I dream of a world where everyone fixes their own stuff. A world where we take up arms against throw-away culture. I’m not alone—millions of fixers around the world have realized that repair is cheaper than buying new and it’s better for the environment. So, I ask you to join us: take the Repair Pledge, and promise to fix the things you own.
When I started to tinker with my electronics, it wasn’t because I had any grandiose aspirations. I was simply curious. I wanted to understand the insides of my stuff. I wanted to give my laptop a long life. I wanted to know what the heck made my phone work. It was only years later in college—when everyone started showing up at my dorm with unresponsive computers—that I understood how much repair had really taught me.
Fixing my stuff taught me how to be self-sufficient. How to be independent. I started iFixit—the free repair manual for everything—because I wanted other people to know that same feeling. But it has also been a learning experience for me. In the last ten years, the iFixit community of everyday repair experts—from submarine technicians, to resourceful parents, to middle school entrepreneurs—have taught me a lot more about why fixing stuff is important.
Taking your cracked iPhone to a corner repair store provides skilled, local jobs. Opening up and exploring the inside of your gadgets teaches engineering skills that society desperately needs. Perhaps most critically, repair combats throwaway culture—because once you get to know your stuff from the inside out, you’ll think twice before tossing it into the bin.
fastest growing waste stream in the world
E-waste is now the fastest growing waste stream in the world, and the tide of trash shows no signs of stemming. A new report by the United Nations predicts that e-waste will increase by 33% in the next four years. Here’s some context: We will discard enough electronic waste in 2017 alone to match the weight of 200 Empire State Buildings.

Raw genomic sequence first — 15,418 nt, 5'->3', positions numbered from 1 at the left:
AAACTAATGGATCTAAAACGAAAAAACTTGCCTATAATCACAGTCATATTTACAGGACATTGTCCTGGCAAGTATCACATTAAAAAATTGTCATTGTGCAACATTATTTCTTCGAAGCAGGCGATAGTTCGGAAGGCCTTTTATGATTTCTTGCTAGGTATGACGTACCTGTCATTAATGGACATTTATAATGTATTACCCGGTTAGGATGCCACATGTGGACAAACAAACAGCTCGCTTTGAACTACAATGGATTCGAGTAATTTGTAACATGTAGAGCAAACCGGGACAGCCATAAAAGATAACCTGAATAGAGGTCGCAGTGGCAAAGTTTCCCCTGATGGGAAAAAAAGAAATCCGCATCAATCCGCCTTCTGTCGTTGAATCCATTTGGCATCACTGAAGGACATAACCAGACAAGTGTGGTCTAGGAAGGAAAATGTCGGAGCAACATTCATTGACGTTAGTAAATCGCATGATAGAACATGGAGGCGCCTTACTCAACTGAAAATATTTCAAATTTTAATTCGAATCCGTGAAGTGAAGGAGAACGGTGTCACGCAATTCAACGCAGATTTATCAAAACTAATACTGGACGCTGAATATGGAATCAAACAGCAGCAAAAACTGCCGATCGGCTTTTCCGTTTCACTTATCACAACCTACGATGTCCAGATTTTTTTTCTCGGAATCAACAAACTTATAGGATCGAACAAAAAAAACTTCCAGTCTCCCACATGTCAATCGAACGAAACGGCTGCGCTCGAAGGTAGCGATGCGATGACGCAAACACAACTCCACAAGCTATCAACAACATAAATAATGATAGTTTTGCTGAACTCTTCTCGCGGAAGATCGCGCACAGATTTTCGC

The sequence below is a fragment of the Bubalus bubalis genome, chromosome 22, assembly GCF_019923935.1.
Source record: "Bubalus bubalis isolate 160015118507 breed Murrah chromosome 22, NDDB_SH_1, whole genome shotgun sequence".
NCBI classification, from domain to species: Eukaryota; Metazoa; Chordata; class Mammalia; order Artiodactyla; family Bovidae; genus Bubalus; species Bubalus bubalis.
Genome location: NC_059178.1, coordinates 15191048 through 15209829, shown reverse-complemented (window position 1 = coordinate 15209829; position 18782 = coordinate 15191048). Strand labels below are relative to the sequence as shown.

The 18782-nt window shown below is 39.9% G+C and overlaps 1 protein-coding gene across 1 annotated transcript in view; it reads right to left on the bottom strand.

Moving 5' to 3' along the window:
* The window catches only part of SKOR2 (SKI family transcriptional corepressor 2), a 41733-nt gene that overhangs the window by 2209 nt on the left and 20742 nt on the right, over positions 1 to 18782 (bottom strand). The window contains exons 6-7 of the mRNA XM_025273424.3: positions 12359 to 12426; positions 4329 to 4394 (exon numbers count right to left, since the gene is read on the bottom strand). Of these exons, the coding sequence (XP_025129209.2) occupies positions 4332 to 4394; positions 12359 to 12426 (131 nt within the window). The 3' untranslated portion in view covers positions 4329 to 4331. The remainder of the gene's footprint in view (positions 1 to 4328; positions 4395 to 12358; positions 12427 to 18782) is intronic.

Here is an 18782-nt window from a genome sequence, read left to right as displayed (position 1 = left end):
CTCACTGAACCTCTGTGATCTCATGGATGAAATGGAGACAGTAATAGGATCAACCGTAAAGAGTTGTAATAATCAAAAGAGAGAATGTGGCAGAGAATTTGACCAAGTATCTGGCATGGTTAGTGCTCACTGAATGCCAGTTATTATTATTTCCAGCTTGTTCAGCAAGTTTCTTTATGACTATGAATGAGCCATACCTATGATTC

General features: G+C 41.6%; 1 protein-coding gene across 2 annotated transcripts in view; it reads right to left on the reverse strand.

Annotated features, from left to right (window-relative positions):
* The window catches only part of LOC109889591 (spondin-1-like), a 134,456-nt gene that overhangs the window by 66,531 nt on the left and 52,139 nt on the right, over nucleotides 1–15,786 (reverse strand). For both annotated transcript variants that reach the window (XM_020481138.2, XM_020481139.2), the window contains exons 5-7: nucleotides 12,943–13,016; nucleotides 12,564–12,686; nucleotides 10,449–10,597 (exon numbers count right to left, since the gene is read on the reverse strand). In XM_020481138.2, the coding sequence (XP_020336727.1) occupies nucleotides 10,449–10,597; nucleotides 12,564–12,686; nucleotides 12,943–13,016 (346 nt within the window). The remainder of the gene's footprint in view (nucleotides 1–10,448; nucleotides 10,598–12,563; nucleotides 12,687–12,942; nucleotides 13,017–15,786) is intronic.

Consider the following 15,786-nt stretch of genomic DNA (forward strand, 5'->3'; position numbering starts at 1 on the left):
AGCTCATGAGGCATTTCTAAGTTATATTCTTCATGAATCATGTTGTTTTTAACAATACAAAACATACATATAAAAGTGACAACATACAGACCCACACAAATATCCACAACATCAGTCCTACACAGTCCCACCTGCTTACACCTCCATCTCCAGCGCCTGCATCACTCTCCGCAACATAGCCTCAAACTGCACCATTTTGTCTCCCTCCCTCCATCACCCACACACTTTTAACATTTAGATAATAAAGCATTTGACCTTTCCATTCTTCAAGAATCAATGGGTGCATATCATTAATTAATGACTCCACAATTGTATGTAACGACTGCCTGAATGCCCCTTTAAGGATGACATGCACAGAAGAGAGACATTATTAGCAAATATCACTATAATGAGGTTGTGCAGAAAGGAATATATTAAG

Much of that waste will wind up in local landfills, where it leaches toxic materials back into the earth—substances like lead, cadmium, and arsenic. Taken together, electronics are the most toxic substance in our landfill. While they represent just 2% of the material in US landfills, electronics are responsible for 70% of the toxic waste in dumps.
If we all resolved to repair just one thing in this year, we could prevent literally tons of e-waste from going in the trash. And it doesn’t stop with just e-waste. Stitch your jacket when it rips. Fix your kid’s broken toy train and put it back in the toy box. Mend your mug when the handle comes off. Every item you repair is one less that winds up in the trash.
Repair is a low-hanging environmental solution. And it’s become a global movement—endorsed by environmental think tanks like the Ellen MacArthur Foundation, and powered by everyday people who don’t mind showing other people how to use a screwdriver.
If you’re a screwdriver-wielding, repair-teaching beast—or if you want to be one—head over to iFixit.org. We’ve redesigned the site to be a complete resource on the philosophy behind repair. Learn about your right to repair, then take the Repair Pledge. Because repair is the best resolution.
Let’s fix the world together.
By Elizabeth Chamberlain and Kyle Wiens of iFixit